The June NFP report was released yesterday and the Greenback tossed and turned before ultimately climbing higher on most pairs. What’s up with that? Well, time to find out!
Upside surprise for payrolls
- June non-farm payrolls: 222K vs. 175K to 177K expected
- May non-farm payrolls: upgraded from 138K to 152K (+14K)
- April non-farm payrolls: upgraded from 174K to 207K (+33K)
I concluded in my Event Preview for the June NFP Report that the available economic reports were painting a mixed picture, but that they were pointing to the likelihood that job creation slowed in June overall, which was contrary to the consensus that job creation accelerated.
However, I also noted that the probability of getting a surprise reading appeared to be skewed more towards an upside surprise, based on the historical tendencies and the recent string of better-than-expected readings.
And, well, the historical tendency held and those leading indicators that pointed to a slowdown were apparently wrong since non-farm payrolls increased by 222K in June, soundly beating the consensus that non-farm jobs increase by 175K to 177K.
Even better, the reading for May was upgraded from 138K to 152K while the reading for April was upgraded from 174K to 207K. This means that non-farm jobs increased by 47K more than originally estimated, which is great.
Okay, let’s move on to the usual breakdown.
As you can see below, jobs growth in the service sector accelerated in June and it was broad-based to boot.
This means that both the ADP report and ISM’s non-manufacturing PMI report both missed on this one since they both pointed to a slowdown in service sector jobs growth. But we saw that Markit’s services PMI report got it right as they said the “pace of job creation [in June] was the quickest since February.”
As for the manufacturing sector, it only contributed a net increase of 1.3K jobs because the 9.3K increase in durable goods manufacturing was almost offset by the loss of 8.0K jobs in the non-durable goods manufacturing industry. But it’s better than the net loss of 2.0K manufacturing jobs back in May, so it’s a positive sign for U.S. employment trends.
Moving on to the other major sectors, jobs growth in the construction industry accelerated, which is a good sign for the U.S. economy. Although it also looks like jobs growth in June got an extra boost from the 35K increase in government jobs.
Jobless rate climbed but…
- Jobless rate: 4.4% vs. steady at 4.3% expected
- Labor force participation rate: 62.8% vs 62.7% previous
The jobless rate climbed from 4.3% to 4.4%, ending four consecutive months of declines and missing expectations that it would hold steady at 4.3%.
This apparent deterioration in the jobless rate isn’t really that bad, however, since the labor force swelled by 361K to 160,145K, thanks to the participation rate rising from 62.7% to 62.8%.
This is the first rise after two straight months of declines and likely means that economic conditions improved enough to entice more Americans to join or rejoin the labor force.
Despite the strong jobs growth in June, however, the number of unemployed people rose by 116K to 6,977K, which means that the U.S. economy wasn’t able to fully absorb the influx of 361K new or returning workers. And that’s why the jobless rate ticked higher.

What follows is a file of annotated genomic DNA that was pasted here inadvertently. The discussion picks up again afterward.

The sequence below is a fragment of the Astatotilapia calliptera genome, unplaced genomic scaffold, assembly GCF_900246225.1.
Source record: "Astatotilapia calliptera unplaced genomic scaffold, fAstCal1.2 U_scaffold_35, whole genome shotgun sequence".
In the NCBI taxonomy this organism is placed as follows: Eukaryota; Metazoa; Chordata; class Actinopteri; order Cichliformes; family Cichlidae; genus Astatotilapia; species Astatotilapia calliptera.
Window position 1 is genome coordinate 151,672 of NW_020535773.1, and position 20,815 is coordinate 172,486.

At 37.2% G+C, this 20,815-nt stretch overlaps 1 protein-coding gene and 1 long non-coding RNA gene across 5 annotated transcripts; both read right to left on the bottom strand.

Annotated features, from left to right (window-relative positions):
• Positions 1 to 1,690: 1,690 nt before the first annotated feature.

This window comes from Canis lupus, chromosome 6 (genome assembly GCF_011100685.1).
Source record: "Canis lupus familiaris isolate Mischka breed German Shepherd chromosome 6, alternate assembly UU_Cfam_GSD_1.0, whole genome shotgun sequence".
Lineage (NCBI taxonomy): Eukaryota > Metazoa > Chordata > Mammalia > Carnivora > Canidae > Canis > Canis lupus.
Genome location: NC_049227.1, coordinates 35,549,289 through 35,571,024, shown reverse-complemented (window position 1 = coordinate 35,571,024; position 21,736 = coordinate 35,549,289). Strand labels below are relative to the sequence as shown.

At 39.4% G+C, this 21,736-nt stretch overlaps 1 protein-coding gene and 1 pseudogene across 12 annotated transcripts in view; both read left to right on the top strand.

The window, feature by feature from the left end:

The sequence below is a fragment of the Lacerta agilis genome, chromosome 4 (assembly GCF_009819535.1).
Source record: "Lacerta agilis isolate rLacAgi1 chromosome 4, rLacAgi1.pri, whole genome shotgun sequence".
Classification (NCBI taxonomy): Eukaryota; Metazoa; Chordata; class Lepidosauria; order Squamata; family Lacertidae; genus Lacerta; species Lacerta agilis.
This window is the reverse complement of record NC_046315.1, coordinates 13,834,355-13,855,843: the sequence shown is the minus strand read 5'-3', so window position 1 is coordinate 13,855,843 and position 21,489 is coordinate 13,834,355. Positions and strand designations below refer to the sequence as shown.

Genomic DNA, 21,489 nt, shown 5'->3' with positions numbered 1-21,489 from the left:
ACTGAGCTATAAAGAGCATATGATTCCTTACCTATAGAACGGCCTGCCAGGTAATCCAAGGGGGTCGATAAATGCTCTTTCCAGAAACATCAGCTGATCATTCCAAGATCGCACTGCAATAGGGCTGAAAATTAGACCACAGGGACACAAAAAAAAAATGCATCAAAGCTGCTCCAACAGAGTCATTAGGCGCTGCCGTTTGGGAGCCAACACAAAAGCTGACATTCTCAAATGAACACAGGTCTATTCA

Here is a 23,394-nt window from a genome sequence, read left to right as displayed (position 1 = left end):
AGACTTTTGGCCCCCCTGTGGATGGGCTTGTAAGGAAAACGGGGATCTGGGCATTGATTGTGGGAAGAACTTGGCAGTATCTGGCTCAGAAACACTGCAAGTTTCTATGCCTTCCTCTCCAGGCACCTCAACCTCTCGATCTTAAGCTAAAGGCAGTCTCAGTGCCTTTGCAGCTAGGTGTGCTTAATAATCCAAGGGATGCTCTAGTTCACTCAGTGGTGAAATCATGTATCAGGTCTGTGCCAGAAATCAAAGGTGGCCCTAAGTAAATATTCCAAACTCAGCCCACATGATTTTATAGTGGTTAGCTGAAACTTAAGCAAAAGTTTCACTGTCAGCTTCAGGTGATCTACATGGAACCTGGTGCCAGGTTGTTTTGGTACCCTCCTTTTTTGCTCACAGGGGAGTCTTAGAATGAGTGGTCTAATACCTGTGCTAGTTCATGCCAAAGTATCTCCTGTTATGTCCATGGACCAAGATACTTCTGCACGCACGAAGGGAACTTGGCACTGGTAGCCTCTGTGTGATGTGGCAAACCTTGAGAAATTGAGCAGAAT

Wage growth disappoints
- June average hourly earnings m/m: 0.2% vs. 0.3% expected
- May average hourly earnings m/m: downgraded from 0.2% to 0.1%
- June average hourly earnings y/y: 2.5% (no consensus)
- May average hourly earnings y/y: downgraded from 2.5% to 2.4%
Wage growth was the only real disappointment since average hourly earnings rose by 0.2% month-on-month to $26.25, which is slower than the expected 0.3% increase.
However, the 0.2% reading is actually rounded up. A more precise reading yields 0.15%, which is half the expected rise of 0.3%. As such, wage growth was a real disappoitment.
The disappointment doesn’t stop there, though, since the reading for May was also downgraded from 0.2% (0.15% to be more precise) to 0.1% (0.11% to be more precise).
Moreover, the year-on-year reading for May was downgraded from 2.5% to 2.4% (2.42% to be more precise), which is the slowest annual rise in wages since November 2014.
But on a slightly more upbeat note, average hourly earnings did increase by 2.5% year-on-year (2.46% to be more precise) in June.
In addition, a closer look at the details for monthly wage growth shows that only the non-durable goods manufacturing sector, professional and business services, and other services printed a fall in wage growth. The rest, meanwhile, reported an increase in wages.
Overall, the June NFP report was pretty good. However, wage growth disappointed again. As such, Greenback bulls tried their best buy up the Greenback while Greeenback bears, who were more focused on wage growth, tried to push the Greenback lower, which is why the Greenback tossed and turned initially.
However, the NFP report apparently caused expectations for one more hike this year to rise from to 57.2% to 59.1%, according to the CME Group’s FedWatch Tool.
And that’s very likely the reason why Greenback bulls slightly won out in the end. However, the Greenback obviously had no luck against the Loonie because Canada’s June Jobs Report came in better-than-expected, although that’s not really that surprising if you were also able to read up on my Event Preview for Canada’s June Jobs Report.